instrument, he may choose a different instrument for himself because of the uniqueness of your child.  Either way,
you have "set the stage" for your child to be an appreciator of music.

O.K.,  now what about the family that has no musician in the home?  First of all, just singing along with your favorite
songs, or singing acapella (alone, without any musical accompaniment) shares your joy of music. Your child will
become engaged with you and want to sing along. Don't worry about the quality of your voice or even about being
on pitch. It's the fun, enthusiasm and the attention to music that you are teaching your child.  And let's face it, it is a
great sharing experience!

I can still hear some parents say, "OK now what about me, who simply has no music in the home?"  Well, start! Get
some CDs and play them in your car or home occasionally (quiet, talk time is always good too!).  Any good music
that you like is good. And of course children's music is something they will remember forever (especially if you sing
along!) Some music suggestions are: Broadway shows, movie themes, classic rock, big band, jazz, or simply
good music. Good music is found everywhere in todays' music; - rock, country,classic, etc.  Also try an occasional
trip to a fun, live musical experience such as Saratoga Performing Arts Center, or try getting together at home to
view PBS orchestras and musicals.

Also there are a variety of childrens' programs in our area that introduce your child to music. Look for programs
that demonstrate live music: a teacher who sings, plays the piano, guitar and introduces other instruments into the
class. An interactive approach like this is a great atmosphere for children to learn;  "hands on"  is always
memorable!  In this type of approach, they really become a part of music and become able to distinguish between
the different instruments while paying attention to pitch, rhythm, and harmony. This is where different aspects of an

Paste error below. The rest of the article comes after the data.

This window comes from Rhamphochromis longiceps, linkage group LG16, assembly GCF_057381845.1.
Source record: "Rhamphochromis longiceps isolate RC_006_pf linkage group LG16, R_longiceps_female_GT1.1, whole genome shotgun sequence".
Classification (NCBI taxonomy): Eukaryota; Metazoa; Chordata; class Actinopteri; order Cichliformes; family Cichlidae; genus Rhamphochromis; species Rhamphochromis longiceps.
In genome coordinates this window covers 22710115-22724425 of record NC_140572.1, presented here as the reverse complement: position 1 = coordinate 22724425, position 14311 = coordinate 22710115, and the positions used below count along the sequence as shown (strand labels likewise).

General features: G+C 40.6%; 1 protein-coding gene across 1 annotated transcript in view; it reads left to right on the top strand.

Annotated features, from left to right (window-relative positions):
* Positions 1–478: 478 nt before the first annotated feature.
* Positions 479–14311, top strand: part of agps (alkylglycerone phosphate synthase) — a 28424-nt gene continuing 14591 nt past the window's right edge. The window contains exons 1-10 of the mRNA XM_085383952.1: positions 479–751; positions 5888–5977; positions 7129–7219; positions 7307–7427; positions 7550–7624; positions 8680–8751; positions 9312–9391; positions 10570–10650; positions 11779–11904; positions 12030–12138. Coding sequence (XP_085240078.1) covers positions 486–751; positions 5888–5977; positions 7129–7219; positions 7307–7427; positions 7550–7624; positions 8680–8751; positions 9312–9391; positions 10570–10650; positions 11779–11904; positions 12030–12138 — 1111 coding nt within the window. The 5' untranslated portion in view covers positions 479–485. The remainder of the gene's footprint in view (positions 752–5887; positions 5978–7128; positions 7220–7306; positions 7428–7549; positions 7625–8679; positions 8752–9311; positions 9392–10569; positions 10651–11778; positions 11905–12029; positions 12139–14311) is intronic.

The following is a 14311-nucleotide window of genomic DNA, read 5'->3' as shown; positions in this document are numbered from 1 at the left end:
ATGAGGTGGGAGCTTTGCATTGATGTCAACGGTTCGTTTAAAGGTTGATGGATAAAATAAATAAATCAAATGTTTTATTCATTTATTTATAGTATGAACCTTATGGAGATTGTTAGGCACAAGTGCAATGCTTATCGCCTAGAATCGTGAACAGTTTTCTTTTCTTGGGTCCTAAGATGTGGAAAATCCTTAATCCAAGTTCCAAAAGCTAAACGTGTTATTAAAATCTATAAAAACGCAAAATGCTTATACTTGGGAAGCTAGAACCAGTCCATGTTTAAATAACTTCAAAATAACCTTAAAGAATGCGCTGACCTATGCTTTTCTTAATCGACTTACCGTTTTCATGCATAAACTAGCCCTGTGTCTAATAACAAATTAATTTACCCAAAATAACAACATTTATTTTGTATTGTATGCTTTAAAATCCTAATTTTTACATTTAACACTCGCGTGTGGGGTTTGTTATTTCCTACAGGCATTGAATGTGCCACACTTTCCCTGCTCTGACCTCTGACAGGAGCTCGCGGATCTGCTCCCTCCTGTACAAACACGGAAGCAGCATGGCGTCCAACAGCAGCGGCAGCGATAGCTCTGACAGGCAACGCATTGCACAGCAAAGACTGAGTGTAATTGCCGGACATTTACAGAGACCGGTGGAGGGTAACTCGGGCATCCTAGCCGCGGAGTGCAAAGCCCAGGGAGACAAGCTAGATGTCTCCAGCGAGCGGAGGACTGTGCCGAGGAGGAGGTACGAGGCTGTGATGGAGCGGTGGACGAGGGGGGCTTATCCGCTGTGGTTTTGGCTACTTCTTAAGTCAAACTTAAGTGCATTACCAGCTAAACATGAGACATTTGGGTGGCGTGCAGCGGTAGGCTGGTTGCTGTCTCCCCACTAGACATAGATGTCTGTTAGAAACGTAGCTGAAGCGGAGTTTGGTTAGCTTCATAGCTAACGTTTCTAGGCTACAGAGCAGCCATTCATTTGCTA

instrument become apparent and attractive to your child. As your child learns and notices the different instruments,
point them out as you both listen to music. The saxophone is certainly different from the drums! You will soon see
that your child will notice and talk more about one instrument than of the others, and as time goes on, they may
even change their mind about a specific instrument but still be interested in music!

Now lets hear from the kids themselves. Yesterday I asked some of our students why they chose their instrument:

  •        "My brother plays drums and I hear the violin and I thought it was cool."-Brody Cepiel, age 8, violin
    student.
  •        "Its really fun for me to play. The keys are interesting and I can hear what I'm playing right away."-
    Jonathan Pflegl, age 10, piano student (Mom, Maria, who is a vocalist and has just completed her degree in
    music, says, "We always,always had music in our home. Jonathon recognizes composers!")
  •        "Because I like the music notes on the piano and I like the music too!"-Pooja Dutta, age 5, piano
    student.
  •        "I've always liked listening to music and I've always loved singing. I make my own CDs and sing
    along. I also write my own music"-Alyssa Rovella, age 14.(Mom, Sandra, says that- "Alyssa has been
    singing in church and church choir since she was 2 years old")
  •        "My mom kinda inspired me- she always played the piano really nice in my home."-Lauren Hoffman,
    age 10, piano student.
  •        "I like the music and I sing all the time. Someday I will study flute because it sounds really nice"-
    Vanessa Mickalonis, age 8, voice student.
  •        "I think its a cool instrument and I like the kind of music I can play." -Maggie Brownson, age 11, drum
    student.

So, Mom and Dad, in following these
techniques along with your child enjoy your
musical journey!

written by: Kathleen Kniskern,  SDA